Regional mergers and acquisitions soared in 2014 reports The Times of Oman

9576-riyadh_Kingdom_Tower_2Thomson Reuters, the world’s leading source of intelligent information for businesses and professionals has confirmed that Middle Eastern Mergers and Acquisitions (M&A) touched $50.3 billion in 2014, an increase of 23% compared to 2013 of announced transactions in the region, the Middle Eastern Mergers and Acquisitions (M&A) touched $50.3 billion in 2014, an highest annual total since 2010.

The annual investment banking analysis for the Middle East region released yesterday pointed out that outbound M&A drove 2014 activity, a rise of 74% from 2013 to reach $26 billion, the highest annual total since 2009.

Qatar’s overseas acquisitions accounted for 65% of Middle Eastern outbound M&A activity, while acquisitions by UAE and Saudi Arabian companies accounted for 15% and 9% respectively, it said.

Domestic and inter-Middle Eastern M&A declined 12% year-on-year to $14 billion during 2014. Inbound M&A also declined, falling 30% to $4.2 billion, the Thomson Reuters report said
The largest deal with Middle Eastern involvement in 2014 was the $9.1 billion offer for Songbird Estates, the owner of London’s Canary Wharf financial district, by The Qatar Investment Authority and Canada’s Brookfield Property Partners. Boosted by this deal, real estate was the most active sector in 2014, accounting for 38 Thomson Reuters of Middle Eastern involvement M&A.

Citi topped the 2014 announced any Middle Eastern involvement M&A league table with $15.4 billion.
In respect to Equity Capital Markets, 13 initial public offerings (IPO) raised $7.9 billion and accounted for 69 per cent of activity in the region. Follow-on and convertible offerings accounted for 22 per cent and 9 per cent, respectively.

Saudi Arabi’s National Commercial Bank raised $6 billion from its initial public offering in November. It holds the record for the largest Middle Eastern IPO of all-time, and was 2014’s second biggest initial public offering after Alibaba. Meanwhile, HSBC took first place in the 2014 Middle Eastern ECM ranking followed by GIB Capital and Qatar National Bank.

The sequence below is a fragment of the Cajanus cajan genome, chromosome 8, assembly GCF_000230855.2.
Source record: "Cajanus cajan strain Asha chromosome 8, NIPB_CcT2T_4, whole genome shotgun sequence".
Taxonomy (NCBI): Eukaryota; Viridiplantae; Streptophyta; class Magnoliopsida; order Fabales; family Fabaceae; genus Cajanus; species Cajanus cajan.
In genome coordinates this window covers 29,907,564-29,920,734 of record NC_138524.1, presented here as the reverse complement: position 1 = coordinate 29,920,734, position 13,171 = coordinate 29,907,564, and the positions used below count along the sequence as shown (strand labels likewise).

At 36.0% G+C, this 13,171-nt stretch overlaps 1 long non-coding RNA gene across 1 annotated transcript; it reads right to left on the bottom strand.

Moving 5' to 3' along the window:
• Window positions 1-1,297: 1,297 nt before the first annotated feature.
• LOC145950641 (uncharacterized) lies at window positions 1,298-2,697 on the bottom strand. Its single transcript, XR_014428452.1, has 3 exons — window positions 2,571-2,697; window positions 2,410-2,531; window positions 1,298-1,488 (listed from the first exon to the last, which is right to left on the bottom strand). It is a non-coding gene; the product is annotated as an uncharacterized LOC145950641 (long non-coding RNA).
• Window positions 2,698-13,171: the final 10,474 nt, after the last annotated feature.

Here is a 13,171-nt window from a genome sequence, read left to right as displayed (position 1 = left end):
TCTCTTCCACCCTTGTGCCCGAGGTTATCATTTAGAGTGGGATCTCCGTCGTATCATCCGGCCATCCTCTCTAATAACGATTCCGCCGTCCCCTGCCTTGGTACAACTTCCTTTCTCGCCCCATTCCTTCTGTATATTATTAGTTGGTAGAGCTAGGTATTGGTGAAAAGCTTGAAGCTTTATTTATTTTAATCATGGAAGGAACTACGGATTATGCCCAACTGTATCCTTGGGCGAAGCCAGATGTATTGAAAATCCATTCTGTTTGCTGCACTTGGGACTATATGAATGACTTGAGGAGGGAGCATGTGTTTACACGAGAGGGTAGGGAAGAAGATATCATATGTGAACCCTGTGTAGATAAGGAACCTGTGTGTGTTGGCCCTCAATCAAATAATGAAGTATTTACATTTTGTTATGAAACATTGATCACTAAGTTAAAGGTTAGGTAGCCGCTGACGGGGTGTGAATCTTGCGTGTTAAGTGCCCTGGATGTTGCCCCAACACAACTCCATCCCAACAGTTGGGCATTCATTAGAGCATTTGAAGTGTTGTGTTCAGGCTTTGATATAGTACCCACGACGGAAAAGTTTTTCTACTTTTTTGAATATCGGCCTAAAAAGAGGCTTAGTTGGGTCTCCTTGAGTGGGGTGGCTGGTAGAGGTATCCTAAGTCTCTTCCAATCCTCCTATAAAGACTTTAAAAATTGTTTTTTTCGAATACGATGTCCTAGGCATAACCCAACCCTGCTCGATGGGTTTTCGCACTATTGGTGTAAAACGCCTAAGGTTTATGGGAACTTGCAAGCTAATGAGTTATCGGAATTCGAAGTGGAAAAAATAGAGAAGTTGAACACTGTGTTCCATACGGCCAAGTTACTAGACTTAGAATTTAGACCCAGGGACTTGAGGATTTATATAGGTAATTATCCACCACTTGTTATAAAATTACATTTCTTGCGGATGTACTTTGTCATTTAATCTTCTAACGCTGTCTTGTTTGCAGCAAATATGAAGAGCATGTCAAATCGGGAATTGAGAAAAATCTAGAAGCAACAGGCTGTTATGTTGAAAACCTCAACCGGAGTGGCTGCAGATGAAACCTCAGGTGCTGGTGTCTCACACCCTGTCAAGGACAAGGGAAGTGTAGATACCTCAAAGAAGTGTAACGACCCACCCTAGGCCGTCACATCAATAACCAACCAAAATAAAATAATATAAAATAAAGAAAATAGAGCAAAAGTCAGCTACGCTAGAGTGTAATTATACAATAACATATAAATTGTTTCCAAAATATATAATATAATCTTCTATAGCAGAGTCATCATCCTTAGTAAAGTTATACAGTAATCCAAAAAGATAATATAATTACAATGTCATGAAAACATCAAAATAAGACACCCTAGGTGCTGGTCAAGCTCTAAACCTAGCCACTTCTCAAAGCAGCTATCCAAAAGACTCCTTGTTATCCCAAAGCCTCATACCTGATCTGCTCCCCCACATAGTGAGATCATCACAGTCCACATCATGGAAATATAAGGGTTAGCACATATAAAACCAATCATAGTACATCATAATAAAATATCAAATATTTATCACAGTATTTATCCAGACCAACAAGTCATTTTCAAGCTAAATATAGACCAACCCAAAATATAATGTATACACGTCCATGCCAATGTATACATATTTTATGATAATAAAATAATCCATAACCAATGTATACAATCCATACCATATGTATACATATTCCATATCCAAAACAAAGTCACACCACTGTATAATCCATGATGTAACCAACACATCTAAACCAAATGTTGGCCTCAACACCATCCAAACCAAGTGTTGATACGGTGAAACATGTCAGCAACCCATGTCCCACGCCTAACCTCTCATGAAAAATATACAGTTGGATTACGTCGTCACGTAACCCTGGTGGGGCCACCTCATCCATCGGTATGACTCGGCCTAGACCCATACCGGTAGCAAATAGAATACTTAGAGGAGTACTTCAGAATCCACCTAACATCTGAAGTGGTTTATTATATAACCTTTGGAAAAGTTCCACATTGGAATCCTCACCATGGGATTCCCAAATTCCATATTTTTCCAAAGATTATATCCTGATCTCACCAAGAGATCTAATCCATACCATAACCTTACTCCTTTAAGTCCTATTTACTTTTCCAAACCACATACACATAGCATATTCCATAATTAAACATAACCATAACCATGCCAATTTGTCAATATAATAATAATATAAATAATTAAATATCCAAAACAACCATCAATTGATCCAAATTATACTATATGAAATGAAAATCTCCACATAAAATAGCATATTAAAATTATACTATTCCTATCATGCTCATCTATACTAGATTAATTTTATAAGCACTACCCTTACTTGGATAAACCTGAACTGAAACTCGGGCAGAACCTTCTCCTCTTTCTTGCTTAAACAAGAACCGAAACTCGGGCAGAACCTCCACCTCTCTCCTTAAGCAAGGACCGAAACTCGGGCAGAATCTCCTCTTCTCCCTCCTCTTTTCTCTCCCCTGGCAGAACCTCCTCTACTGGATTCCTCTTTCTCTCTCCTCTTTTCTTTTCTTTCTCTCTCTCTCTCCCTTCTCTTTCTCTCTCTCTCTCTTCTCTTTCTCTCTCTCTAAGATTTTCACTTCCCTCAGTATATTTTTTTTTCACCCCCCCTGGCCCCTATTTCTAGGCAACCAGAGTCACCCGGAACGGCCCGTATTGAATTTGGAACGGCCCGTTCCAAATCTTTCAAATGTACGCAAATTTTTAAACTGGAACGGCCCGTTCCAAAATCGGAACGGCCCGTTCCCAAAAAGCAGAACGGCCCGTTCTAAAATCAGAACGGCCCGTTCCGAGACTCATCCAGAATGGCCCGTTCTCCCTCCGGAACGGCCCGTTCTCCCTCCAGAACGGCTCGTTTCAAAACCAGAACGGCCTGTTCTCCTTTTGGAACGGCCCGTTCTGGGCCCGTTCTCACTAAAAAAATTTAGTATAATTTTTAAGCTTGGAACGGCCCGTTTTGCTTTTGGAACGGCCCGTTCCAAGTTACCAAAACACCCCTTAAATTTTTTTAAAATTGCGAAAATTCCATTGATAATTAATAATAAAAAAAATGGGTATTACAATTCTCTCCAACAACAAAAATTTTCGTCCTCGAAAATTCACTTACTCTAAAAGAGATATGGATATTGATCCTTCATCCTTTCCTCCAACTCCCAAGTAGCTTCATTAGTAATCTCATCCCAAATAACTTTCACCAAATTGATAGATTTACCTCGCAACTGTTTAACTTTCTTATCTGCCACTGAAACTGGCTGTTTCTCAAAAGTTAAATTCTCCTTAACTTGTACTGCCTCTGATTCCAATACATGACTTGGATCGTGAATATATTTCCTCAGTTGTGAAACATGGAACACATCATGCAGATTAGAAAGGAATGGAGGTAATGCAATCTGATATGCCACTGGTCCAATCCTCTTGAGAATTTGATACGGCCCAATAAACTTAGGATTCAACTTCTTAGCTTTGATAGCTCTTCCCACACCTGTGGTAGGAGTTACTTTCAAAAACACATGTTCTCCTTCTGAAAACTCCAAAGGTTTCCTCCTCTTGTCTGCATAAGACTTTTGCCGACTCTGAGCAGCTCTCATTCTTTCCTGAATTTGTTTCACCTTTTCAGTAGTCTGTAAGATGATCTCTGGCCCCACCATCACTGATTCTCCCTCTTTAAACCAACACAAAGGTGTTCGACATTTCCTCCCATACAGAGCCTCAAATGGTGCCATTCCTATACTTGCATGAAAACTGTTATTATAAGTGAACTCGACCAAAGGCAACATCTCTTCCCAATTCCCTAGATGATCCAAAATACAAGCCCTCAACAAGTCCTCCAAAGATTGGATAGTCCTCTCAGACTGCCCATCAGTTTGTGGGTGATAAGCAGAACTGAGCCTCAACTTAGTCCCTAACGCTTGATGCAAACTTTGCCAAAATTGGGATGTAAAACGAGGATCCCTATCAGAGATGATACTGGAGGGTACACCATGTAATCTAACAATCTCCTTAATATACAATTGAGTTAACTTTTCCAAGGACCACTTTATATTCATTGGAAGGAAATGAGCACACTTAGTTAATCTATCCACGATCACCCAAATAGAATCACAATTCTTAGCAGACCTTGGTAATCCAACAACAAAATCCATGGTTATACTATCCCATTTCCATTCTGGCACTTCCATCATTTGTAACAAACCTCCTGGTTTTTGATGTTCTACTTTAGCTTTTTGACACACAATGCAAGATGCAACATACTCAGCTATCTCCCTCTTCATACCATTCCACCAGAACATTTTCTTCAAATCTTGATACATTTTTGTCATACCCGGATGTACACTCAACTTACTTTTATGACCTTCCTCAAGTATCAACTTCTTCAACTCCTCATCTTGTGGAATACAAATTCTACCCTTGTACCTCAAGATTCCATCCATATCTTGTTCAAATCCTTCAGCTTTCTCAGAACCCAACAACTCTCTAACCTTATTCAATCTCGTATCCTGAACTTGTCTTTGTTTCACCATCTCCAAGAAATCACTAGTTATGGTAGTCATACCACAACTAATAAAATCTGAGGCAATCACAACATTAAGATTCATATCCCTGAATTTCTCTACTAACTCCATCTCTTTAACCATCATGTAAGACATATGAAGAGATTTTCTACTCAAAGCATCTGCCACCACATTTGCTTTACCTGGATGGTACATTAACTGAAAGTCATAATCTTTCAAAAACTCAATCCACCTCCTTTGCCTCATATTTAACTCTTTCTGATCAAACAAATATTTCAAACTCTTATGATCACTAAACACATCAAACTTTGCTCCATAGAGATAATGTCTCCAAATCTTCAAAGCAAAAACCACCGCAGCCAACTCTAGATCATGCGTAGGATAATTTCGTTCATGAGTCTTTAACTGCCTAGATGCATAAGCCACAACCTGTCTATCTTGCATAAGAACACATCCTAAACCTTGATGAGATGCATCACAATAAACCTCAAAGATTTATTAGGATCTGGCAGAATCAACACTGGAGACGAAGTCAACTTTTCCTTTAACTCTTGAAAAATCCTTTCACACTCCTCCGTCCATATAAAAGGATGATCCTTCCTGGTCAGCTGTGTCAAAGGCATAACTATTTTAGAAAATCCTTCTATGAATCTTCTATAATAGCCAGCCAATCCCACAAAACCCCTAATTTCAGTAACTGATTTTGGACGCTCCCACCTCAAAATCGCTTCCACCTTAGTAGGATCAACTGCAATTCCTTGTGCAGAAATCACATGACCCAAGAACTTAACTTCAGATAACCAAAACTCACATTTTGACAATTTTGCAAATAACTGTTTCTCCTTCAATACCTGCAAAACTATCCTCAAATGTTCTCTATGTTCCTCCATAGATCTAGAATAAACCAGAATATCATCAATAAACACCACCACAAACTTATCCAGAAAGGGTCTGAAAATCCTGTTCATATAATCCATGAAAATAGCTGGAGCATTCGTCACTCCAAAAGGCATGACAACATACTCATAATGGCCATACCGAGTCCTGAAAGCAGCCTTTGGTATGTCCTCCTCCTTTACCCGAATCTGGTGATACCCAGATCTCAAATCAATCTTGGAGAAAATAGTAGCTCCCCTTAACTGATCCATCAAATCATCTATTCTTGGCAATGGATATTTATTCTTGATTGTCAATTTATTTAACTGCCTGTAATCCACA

Further, investment banking fees reached $147.25 million during the fourth quarter of 2014, 19% more than the value recorded during the previous quarter.

Nadim Najjar, managing director, Middle East and North Africa at Thomson Reuters, said: “The value of announced M&A transactions with any Middle Eastern involvement reached $22.7 billion in the fourth quarter of 2014, more than double the value registered during the previous quarter, and the highest quarterly total since the first quarter of 2008.”

“Middle Eastern equity and equity-related issuance totalled $11.4 billion in 2014, a 173% increase in activity from 2013 ($4.2 billion), while Middle Eastern debt issuance reached $3.5 billion during the fourth quarter of 2014, half the value raised in the third quarter.”

Despite the uptick in the investment banking fees during the last quarter, fees earned during 2014 declined 3% from $776.2 million in 2013, to $751.7 million. Equity capital markets (ECM) underwriting fees totalled $125.1 million in 2014, up 163% from the previous year ($47.5 million), and marking the best annual total for ECM fees in the Middle East since 2009. ECM fees accounted for 17% of this year’s overall Middle Eastern fee pool.

Fees from completed M&A transactions totalled US$159.2 million, down 5% from 2013 and accounting for 21 per cent of the fee pool. Fees from debt capital markets underwriting declined 27 per cent year-on-year to $86.8 million, while syndicated lending fees fell 21% to $233.4 million.

HSBC earned the most investment banking fees in the Middle East during 2014, a total of $56.9 million for a 7.6% share of the total fee pool. Lazard topped the Middle Eastern completed M&A fee league table, while HSBC was first in the ECM and DCM underwriting fee rankings. Mizuho Financial took the top spot in the Middle Eastern loans fee ranking.

Debt Capital Markets were active as well. Bonds issued during 2014 decreased 6 per cent from 2013, to $37 billion. Investment grade corporate debt totalled $33.4 billion and accounted for 90 per cent of the annual total. The United Arab Emirates was the most active nation accounting for 48 per cent of activity, followed by Saudi Arabia with 30 per cent.

International Islamic debt issuance increased 18% year-on-year to reach $39.1 billion. HSBC took the top spot in the Middle Eastern bond ranking during 2014 with a 14%  share of the market.

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